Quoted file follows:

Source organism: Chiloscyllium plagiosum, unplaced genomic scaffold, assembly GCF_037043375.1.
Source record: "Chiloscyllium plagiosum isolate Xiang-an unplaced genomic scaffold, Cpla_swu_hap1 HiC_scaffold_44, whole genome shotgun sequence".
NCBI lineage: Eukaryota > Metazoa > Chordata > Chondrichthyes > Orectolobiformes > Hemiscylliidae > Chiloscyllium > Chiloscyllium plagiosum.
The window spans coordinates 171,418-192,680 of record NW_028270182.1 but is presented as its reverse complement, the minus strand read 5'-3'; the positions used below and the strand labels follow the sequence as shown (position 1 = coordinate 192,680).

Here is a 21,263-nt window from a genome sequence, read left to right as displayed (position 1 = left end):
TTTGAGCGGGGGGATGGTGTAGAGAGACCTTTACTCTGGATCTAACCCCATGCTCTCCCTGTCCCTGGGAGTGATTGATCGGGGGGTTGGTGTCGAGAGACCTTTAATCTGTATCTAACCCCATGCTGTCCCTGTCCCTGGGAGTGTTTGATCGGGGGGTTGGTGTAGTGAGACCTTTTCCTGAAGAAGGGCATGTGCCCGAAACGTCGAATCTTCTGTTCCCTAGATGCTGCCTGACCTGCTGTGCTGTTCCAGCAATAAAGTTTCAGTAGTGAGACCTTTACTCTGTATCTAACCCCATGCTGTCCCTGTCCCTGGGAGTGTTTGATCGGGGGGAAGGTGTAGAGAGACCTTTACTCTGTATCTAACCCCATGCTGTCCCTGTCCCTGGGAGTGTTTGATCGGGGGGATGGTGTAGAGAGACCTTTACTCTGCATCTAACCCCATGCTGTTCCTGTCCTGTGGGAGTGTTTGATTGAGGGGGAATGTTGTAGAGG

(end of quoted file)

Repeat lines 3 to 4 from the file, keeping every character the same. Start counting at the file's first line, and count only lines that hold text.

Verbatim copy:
NCBI lineage: Eukaryota > Metazoa > Chordata > Chondrichthyes > Orectolobiformes > Hemiscylliidae > Chiloscyllium > Chiloscyllium plagiosum.
The window spans coordinates 171,418-192,680 of record NW_028270182.1 but is presented as its reverse complement, the minus strand read 5'-3'; the positions used below and the strand labels follow the sequence as shown (position 1 = coordinate 192,680).